By Tre Miller Rodriguez
FROM THE JULY–AUGUST 2019 ISSUE
Harvard Business Review
Grief is a universal human experience, yet workplace culture is often inhospitable to people suffering profound loss. “There are many taboos at work,” Laszlo Bock told us, “and death is one of the greatest.” The former Google chief people officer and a cofounder of Humu, a Silicon Valley start-up dedicated to helping executives humanize the workplace, was celebrating Día de los Muertos on the day we spoke. It was November 2, and following a coworker’s suggestion, Humu had adopted the Mexican tradition of honoring the departed. “We have the lace paper flyers in the office, and the candy stalls, and people have put up photos of family members who have passed away,” Bock explained. “We made offerings to their spirits. We’re doing it because we want to make it OK to have conversations about death, to recognize that everybody is human.” Read More
“Returning to work after your child has died is a huge transition in grief. No longer do you have hours in the day to process your emotions and it is more difficult to create time to practice self-care or tend to your heart.
Grief is draining both physically and emotionally. Spending hours a day at work means that many fewer hours are available to take care of yourself.
So how do you balance work and grief?
Is it possible to fit it all in each day?”
Read More – https://stillstandingmag.com/2018/10/19/balancing-work-grief-and-self-care/?fbclid=IwAR1MQekC-EWKKaG9hL_c1yT1hdA55OZx3norQoHYlHt2m7RI2MU7I5K32PA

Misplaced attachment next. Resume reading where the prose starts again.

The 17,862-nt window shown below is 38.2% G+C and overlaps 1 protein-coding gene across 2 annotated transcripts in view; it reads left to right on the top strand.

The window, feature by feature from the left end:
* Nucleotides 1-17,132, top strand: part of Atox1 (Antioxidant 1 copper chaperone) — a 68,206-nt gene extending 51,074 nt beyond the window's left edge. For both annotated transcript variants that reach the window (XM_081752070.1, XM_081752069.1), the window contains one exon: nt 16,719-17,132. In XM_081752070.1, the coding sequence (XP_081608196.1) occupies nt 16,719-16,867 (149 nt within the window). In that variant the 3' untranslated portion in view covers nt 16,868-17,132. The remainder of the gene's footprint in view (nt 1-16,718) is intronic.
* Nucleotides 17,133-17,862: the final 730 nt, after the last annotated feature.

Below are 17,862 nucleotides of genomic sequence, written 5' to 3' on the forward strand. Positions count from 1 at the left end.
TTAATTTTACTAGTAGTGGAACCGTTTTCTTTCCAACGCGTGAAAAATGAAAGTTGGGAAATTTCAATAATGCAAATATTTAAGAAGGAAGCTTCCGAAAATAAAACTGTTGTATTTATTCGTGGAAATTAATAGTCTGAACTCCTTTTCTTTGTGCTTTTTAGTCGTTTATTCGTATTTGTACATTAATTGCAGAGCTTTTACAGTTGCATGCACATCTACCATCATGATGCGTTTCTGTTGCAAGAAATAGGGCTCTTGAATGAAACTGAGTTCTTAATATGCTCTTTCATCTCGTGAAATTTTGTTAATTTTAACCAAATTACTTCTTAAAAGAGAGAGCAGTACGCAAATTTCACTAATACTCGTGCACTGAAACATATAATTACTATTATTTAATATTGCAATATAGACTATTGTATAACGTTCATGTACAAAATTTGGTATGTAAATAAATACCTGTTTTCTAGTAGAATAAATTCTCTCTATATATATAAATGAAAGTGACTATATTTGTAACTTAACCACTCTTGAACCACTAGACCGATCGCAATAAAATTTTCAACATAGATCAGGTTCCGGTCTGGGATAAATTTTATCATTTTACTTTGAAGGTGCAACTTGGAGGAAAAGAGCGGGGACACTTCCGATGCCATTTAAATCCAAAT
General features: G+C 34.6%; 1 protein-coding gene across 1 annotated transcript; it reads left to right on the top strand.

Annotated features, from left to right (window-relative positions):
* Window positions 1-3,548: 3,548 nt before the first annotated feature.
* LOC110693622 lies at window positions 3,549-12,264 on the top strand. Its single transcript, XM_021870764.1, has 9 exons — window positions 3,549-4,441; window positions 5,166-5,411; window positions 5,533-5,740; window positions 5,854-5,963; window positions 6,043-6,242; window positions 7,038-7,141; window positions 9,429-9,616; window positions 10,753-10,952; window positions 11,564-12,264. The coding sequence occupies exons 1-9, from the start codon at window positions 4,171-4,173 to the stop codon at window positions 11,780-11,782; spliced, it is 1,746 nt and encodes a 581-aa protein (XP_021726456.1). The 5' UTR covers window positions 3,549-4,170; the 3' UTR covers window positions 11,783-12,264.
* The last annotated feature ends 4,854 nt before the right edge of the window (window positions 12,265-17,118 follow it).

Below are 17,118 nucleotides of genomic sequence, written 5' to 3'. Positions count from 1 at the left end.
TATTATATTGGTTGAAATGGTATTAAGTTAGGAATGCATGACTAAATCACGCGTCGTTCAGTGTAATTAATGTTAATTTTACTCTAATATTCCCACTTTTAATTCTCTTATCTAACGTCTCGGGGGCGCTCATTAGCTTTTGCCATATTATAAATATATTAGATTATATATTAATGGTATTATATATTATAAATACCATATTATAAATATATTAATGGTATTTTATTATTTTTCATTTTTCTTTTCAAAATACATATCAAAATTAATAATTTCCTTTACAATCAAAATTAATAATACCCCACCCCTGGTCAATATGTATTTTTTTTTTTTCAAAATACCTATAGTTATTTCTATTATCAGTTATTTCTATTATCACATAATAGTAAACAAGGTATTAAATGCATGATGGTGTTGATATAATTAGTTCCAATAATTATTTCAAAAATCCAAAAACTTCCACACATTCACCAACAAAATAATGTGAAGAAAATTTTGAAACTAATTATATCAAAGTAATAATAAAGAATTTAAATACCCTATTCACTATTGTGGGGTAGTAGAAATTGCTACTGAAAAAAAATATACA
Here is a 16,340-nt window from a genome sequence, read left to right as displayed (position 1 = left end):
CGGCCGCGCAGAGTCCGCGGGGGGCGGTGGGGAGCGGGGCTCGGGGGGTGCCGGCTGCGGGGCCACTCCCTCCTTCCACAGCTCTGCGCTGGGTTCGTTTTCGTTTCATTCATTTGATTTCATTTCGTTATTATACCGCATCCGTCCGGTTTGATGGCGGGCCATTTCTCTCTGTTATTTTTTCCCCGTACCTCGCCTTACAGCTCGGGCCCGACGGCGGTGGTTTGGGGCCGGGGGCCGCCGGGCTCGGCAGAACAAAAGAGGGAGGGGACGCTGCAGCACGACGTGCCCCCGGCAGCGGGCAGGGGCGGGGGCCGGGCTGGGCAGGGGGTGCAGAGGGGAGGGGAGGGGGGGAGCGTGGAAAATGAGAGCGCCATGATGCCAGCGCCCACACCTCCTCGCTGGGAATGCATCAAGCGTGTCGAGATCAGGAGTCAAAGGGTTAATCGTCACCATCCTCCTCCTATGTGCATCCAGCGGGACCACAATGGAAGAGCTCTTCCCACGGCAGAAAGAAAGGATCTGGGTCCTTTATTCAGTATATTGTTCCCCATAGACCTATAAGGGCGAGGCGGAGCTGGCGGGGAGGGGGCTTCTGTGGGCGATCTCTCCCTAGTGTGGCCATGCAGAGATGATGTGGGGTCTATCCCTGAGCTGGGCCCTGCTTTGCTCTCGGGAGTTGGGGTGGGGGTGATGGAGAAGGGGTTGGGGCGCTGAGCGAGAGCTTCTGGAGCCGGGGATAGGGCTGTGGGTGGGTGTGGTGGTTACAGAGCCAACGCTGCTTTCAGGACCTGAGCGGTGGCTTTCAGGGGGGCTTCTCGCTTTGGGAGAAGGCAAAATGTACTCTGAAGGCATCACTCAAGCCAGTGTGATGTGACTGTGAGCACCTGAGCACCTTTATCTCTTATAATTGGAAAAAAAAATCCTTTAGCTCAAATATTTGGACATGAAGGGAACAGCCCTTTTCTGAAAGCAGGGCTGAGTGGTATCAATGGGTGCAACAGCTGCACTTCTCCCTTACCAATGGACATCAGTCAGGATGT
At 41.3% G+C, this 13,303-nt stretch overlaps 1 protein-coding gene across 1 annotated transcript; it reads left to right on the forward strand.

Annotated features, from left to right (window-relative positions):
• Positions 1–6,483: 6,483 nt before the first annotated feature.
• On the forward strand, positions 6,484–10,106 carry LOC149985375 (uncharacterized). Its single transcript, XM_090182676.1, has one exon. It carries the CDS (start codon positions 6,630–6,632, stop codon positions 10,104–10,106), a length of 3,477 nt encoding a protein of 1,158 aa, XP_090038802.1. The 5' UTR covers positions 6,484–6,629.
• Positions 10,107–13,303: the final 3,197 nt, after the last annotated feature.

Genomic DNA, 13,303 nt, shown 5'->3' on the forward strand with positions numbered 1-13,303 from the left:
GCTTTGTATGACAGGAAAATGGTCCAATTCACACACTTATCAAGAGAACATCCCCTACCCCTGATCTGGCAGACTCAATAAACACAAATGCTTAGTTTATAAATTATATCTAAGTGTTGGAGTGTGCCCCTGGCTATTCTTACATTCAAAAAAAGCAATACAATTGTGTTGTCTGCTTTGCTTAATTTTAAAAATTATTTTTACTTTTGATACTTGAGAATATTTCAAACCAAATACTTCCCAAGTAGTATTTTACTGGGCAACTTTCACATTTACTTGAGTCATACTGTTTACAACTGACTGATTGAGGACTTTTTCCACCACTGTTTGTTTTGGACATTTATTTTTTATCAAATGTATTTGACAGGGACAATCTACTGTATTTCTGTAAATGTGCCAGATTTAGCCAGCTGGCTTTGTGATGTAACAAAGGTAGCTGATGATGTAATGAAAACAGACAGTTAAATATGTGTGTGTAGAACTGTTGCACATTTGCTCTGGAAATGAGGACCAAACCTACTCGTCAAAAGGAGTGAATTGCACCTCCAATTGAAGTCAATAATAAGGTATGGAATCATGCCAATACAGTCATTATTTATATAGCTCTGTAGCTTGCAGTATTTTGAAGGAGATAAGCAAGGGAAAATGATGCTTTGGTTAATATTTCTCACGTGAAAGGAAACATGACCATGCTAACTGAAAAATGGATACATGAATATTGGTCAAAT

As we approach Father’s Day, I want to point out something I’ve realized that I think might go unnoticed by most of society: Bereaved dads are brave dads. Read More. https://stillstandingmag.com/2018/05/23/bereaved-dads-brave-dads/
Brighter Days Grief Center is a Minnesota nonprofit organization serving individuals anticipating or coping with the death of a beloved family member. Although we are a Grief Center providing free services and resources, we are so much more than that at our core. We are a community of families turned into volunteers, staff and board that are bound together by our own experiences.
These experiences have inspired us to support and guide grieving families in ways that were not available to us. Our programs are designed to address the financial, emotional and other psycho social aspects of grief. We realize each family member grieves differently, and therefore has different needs. Our goal is to help determine those needs, and provide the resources to compassionately address them.
Overall, we hope to lessen the devastating impact that grief can have on a family as well as a community. By providing a compassionate space for people to gather, with access to crucial programs and services, we will work to help families and communities move forward together rather than apart. We do not take this lightly; we understand that “moving forward” can seem impossible, yet we believe with genuine care and compassion it truly is possible.